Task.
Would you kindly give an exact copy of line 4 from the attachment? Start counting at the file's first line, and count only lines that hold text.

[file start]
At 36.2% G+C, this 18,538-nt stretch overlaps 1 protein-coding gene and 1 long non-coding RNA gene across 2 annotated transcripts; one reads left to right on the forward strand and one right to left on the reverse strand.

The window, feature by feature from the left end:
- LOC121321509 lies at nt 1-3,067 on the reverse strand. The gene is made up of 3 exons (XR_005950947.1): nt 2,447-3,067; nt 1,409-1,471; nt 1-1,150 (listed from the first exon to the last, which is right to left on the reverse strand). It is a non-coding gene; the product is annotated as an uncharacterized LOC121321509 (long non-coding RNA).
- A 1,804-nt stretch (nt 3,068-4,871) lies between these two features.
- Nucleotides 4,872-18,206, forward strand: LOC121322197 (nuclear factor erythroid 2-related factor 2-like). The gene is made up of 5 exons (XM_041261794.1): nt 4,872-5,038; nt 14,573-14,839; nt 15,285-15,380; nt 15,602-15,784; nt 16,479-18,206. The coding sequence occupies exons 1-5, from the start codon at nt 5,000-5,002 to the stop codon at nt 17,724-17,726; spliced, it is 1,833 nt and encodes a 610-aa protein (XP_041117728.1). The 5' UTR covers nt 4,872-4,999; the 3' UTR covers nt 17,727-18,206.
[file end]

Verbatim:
- A 1,804-nt stretch (nt 3,068-4,871) lies between these two features.